Published: October 10th 2009August 24th 2009
Kinabalu NP, Borneo
Malaysia is full.
I’ve been to some pretty crowded places in my time, but never before have I come across an entire nation which was sold out.
Admittedly we hadn’t done ourselves any favours by arriving in late July, slap bang in the middle of peak season, but even so, you’d think there’d be at least some chance of somewhere to stay.
Travelling used to be so easy. Any idiot could do it.
Ironic, then, that now that so many idiots are travelling, it’s suddenly become so hard.
In times past you could just mooch around to your heart’s content, go wherever you pleased and still rock up at midnight and have your pick of places to stay. What’s more, all were cheap as chips and you could stay for as long as you liked. After an indeterminate number of days you’d ask around, before clambering aboard some rickety old bus with several hundred other folk, their dogs and their chickens (and yes, some of the dogs really did seem to have their own chickens!) and wobble off to wherever it was you fancied for your next choice of hovel. It was like
one continuous travelling road-show for Prisoner, Cell Block H.
Then along came a couple of guys who changed all that. The first was Tim Berners-Lee, who one or two you may have heard of, but the second, Tony Fernandez, you've probably not. Anyway we’ll come back to him later.
Tim thought it would be a great idea if a bunch of his pals, who liked to whiz their tiny toys round in Large Hadron Colliders, could link their computers together to swap results. They could also send each other endless crappy jokes, infect each other with viruses and swap pictures of their ex-girlfriends naked. He justified this spectacular waste of time by renaming it cyberspace. The only flaw was that, amongst his friends, there was only one who claimed ever to have had a girlfriend. He even swore he’d seen her naked briefly, but sadly didn't have a camera to hand. Then again, he also maintained he’d once been abducted by aliens!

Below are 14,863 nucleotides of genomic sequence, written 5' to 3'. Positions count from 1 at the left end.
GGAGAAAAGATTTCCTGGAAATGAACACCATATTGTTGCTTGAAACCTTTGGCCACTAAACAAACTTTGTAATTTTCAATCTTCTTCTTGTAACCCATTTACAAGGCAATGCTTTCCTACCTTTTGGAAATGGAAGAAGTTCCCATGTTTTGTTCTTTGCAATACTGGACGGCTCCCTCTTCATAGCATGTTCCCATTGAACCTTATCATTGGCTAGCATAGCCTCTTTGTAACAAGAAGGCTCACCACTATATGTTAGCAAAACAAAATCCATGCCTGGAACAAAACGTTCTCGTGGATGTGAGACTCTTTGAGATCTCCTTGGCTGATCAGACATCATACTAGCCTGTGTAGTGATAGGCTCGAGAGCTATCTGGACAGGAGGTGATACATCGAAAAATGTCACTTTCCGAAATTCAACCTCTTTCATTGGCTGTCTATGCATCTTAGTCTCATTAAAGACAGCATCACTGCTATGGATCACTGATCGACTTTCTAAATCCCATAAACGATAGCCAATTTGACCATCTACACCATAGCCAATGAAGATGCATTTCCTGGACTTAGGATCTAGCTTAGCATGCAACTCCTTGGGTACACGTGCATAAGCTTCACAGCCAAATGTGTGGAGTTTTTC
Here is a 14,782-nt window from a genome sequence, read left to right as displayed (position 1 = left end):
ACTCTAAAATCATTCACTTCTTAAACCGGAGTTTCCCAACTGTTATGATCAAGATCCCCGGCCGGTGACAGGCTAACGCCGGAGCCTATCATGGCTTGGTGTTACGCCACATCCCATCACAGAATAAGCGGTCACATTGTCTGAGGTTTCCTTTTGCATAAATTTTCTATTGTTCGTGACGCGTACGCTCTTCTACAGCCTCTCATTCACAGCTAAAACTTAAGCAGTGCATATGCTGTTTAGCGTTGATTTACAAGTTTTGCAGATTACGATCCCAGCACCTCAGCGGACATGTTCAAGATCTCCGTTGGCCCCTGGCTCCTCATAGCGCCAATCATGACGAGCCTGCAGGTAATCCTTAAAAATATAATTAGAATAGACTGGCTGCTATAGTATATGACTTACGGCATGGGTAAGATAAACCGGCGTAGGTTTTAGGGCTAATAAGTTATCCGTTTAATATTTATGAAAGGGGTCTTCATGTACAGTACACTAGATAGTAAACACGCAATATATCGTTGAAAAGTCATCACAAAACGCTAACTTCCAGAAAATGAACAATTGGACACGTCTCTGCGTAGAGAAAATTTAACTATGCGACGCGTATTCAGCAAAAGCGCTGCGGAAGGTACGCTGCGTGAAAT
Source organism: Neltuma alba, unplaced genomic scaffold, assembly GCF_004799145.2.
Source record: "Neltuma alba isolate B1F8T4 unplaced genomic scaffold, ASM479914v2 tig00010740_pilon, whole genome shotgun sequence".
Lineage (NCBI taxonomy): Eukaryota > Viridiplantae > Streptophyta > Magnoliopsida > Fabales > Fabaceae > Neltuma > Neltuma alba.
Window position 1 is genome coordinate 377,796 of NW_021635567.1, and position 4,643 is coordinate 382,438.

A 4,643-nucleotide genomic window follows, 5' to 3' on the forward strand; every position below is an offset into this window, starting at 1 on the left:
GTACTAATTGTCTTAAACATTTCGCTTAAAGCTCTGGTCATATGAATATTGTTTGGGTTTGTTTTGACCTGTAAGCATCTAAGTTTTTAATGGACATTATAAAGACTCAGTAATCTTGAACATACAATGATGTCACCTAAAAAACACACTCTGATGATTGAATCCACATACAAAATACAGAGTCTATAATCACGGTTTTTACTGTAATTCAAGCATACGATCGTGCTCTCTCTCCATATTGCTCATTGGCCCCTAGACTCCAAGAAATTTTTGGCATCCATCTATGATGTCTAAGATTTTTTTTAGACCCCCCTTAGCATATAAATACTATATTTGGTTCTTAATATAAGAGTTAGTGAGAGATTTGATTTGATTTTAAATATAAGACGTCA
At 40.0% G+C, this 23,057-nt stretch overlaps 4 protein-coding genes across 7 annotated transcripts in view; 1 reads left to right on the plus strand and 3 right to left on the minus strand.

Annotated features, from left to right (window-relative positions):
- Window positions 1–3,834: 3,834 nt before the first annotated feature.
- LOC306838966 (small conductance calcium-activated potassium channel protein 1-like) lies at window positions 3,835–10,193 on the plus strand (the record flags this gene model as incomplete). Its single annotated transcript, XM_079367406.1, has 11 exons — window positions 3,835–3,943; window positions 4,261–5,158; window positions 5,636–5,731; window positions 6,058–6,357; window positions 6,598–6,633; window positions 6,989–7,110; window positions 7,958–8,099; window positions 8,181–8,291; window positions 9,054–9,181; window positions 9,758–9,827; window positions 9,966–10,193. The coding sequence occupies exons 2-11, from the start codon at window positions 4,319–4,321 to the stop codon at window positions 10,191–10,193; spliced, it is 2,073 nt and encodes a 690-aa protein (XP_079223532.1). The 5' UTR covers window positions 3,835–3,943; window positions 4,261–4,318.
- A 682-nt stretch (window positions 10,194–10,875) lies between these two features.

Luckily Tim pressed on regardless, the only one to realise that unlocking the secrets of time and space were as nothing compared with the ability to order pizza online.
Eventually he was lauded as
a visionary, the inventor of a whole new world, even if he himself had never really cottoned on to its potential.
In later years his ex-colleagues would have many reasons to thank him. Not only could they now chat to, or even marry, a seemingly inexhaustible supply of willing young ladies from all around the globe, they could also irritate their friends with annoying ring-tones or even chat up burly policemen pretending to be thirteen year-old girls.
Anyway, back to Malaysia, as I seem to have surfed off on a tangent.
Among the more practical things the internet allows you to do is book ahead your accommodation, or even your whole holiday, without ever having to leave the comfort of your own sofa.
What this means is a) you’ll pay through the nose and be disappointed when you get there, and b) the folks actually over there on the ground no longer have a hope in hell of finding anywhere to stay.
As a consequence you are forced to join this mugs’ game, and end up spending half your ‘adventure holiday’ sitting in dingy darkened rooms trying to find your next digs.
you do the rest of the time we need to go back to Mr Fernandez.
Nobody any longer catches rickety old buses full of chickens and dogs. They don’t have to. These days there are swanky air-conned coaches for tourists only which go here, there and everywhere. But if you’ve any wits about you, you don’t take one of them either.
There’s only one way for the self-respecting 21st century backpacker to travel from A to B.
Everyone’s at it.
I used to think Easyjet and RyanAir were cheap, but Tony‘s Air Asia make them look like business class.
We flew to Singapore from Kuala Lumpur for 25 ringgit. That’s A$8, and yes, that’s including taxes. Four quid, the same as they charged us for one stop on the London Underground!
Can someone please explain to me how that is possible?
And that wasn’t some super-deal; it was the same price on every flight that day. As their slogan says, ‘Now Everyone Can Fly.’ Indeed! The flight was less than half the price of the taxi to the airport!
Here’s the only way I can make sense
Thailand’s always been famous for dodgy Rolexes and rip-off Louis Vuittons. Maybe some bright spark’s got a factory banging out replica 737s made entirely out of recycled Coke cans and sticky-backed plastic, as they used to say on Blue Peter.
‘And here’s one I prepared earlier!’
They look the part, work for the first few months, and when they go wrong, well, you just throw-em away and buy another. None of your friends will know the difference anyway! Let’s just hope they’re not all piloted by John Noakes and Shep.